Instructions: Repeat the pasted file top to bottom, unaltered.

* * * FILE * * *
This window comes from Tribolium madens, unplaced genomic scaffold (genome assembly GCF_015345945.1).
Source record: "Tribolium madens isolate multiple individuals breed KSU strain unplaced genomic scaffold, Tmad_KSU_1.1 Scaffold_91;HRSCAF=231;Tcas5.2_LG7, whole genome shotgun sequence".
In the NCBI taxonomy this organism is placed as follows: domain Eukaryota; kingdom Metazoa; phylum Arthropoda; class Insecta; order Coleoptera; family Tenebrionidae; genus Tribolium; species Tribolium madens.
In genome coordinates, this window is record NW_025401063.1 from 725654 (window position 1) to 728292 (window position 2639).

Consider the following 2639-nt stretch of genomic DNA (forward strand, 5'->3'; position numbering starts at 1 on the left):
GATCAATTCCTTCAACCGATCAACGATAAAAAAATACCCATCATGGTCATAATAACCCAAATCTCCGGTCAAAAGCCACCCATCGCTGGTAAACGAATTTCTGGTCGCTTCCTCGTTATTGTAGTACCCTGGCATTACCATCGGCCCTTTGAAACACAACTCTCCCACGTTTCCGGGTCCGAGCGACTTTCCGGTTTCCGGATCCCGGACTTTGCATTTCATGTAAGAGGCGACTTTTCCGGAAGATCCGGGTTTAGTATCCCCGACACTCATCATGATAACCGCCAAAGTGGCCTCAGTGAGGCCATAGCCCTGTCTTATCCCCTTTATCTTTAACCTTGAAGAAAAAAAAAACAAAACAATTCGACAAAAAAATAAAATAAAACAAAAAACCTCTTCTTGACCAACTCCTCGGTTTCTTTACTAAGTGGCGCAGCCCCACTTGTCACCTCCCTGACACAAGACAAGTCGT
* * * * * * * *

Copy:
This window comes from Tribolium madens, unplaced genomic scaffold (genome assembly GCF_015345945.1).
Source record: "Tribolium madens isolate multiple individuals breed KSU strain unplaced genomic scaffold, Tmad_KSU_1.1 Scaffold_91;HRSCAF=231;Tcas5.2_LG7, whole genome shotgun sequence".
In the NCBI taxonomy this organism is placed as follows: domain Eukaryota; kingdom Metazoa; phylum Arthropoda; class Insecta; order Coleoptera; family Tenebrionidae; genus Tribolium; species Tribolium madens.
In genome coordinates, this window is record NW_025401063.1 from 725654 (window position 1) to 728292 (window position 2639).

Consider the following 2639-nt stretch of genomic DNA (forward strand, 5'->3'; position numbering starts at 1 on the left):
GATCAATTCCTTCAACCGATCAACGATAAAAAAATACCCATCATGGTCATAATAACCCAAATCTCCGGTCAAAAGCCACCCATCGCTGGTAAACGAATTTCTGGTCGCTTCCTCGTTATTGTAGTACCCTGGCATTACCATCGGCCCTTTGAAACACAACTCTCCCACGTTTCCGGGTCCGAGCGACTTTCCGGTTTCCGGATCCCGGACTTTGCATTTCATGTAAGAGGCGACTTTTCCGGAAGATCCGGGTTTAGTATCCCCGACACTCATCATGATAACCGCCAAAGTGGCCTCAGTGAGGCCATAGCCCTGTCTTATCCCCTTTATCTTTAACCTTGAAGAAAAAAAAAACAAAACAATTCGACAAAAAAATAAAATAAAACAAAAAACCTCTTCTTGACCAACTCCTCGGTTTCTTTACTAAGTGGCGCAGCCCCACTTGTCACCTCCCTGACACAAGACAAGTCGT